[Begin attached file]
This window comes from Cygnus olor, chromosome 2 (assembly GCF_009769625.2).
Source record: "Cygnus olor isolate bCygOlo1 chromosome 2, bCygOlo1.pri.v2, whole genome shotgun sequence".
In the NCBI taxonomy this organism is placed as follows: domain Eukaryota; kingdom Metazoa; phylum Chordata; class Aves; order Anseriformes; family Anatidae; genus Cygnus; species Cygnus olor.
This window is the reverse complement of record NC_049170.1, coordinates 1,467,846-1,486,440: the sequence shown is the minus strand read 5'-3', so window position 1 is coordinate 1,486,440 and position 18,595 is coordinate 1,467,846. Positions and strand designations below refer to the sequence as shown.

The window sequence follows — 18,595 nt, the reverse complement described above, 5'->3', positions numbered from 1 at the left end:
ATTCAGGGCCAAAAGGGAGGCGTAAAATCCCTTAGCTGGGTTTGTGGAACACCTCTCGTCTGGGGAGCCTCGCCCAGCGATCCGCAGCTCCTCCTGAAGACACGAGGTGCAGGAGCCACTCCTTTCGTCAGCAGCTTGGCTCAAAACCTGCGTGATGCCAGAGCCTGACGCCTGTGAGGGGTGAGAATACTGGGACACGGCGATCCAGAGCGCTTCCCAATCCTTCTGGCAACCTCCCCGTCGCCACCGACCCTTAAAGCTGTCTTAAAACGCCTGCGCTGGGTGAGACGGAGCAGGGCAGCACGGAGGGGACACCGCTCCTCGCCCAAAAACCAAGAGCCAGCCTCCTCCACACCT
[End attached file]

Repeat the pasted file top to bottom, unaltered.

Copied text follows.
This window comes from Cygnus olor, chromosome 2 (assembly GCF_009769625.2).
Source record: "Cygnus olor isolate bCygOlo1 chromosome 2, bCygOlo1.pri.v2, whole genome shotgun sequence".
In the NCBI taxonomy this organism is placed as follows: domain Eukaryota; kingdom Metazoa; phylum Chordata; class Aves; order Anseriformes; family Anatidae; genus Cygnus; species Cygnus olor.
This window is the reverse complement of record NC_049170.1, coordinates 1,467,846-1,486,440: the sequence shown is the minus strand read 5'-3', so window position 1 is coordinate 1,486,440 and position 18,595 is coordinate 1,467,846. Positions and strand designations below refer to the sequence as shown.

The window sequence follows — 18,595 nt, the reverse complement described above, 5'->3', positions numbered from 1 at the left end:
ATTCAGGGCCAAAAGGGAGGCGTAAAATCCCTTAGCTGGGTTTGTGGAACACCTCTCGTCTGGGGAGCCTCGCCCAGCGATCCGCAGCTCCTCCTGAAGACACGAGGTGCAGGAGCCACTCCTTTCGTCAGCAGCTTGGCTCAAAACCTGCGTGATGCCAGAGCCTGACGCCTGTGAGGGGTGAGAATACTGGGACACGGCGATCCAGAGCGCTTCCCAATCCTTCTGGCAACCTCCCCGTCGCCACCGACCCTTAAAGCTGTCTTAAAACGCCTGCGCTGGGTGAGACGGAGCAGGGCAGCACGGAGGGGACACCGCTCCTCGCCCAAAAACCAAGAGCCAGCCTCCTCCACACCT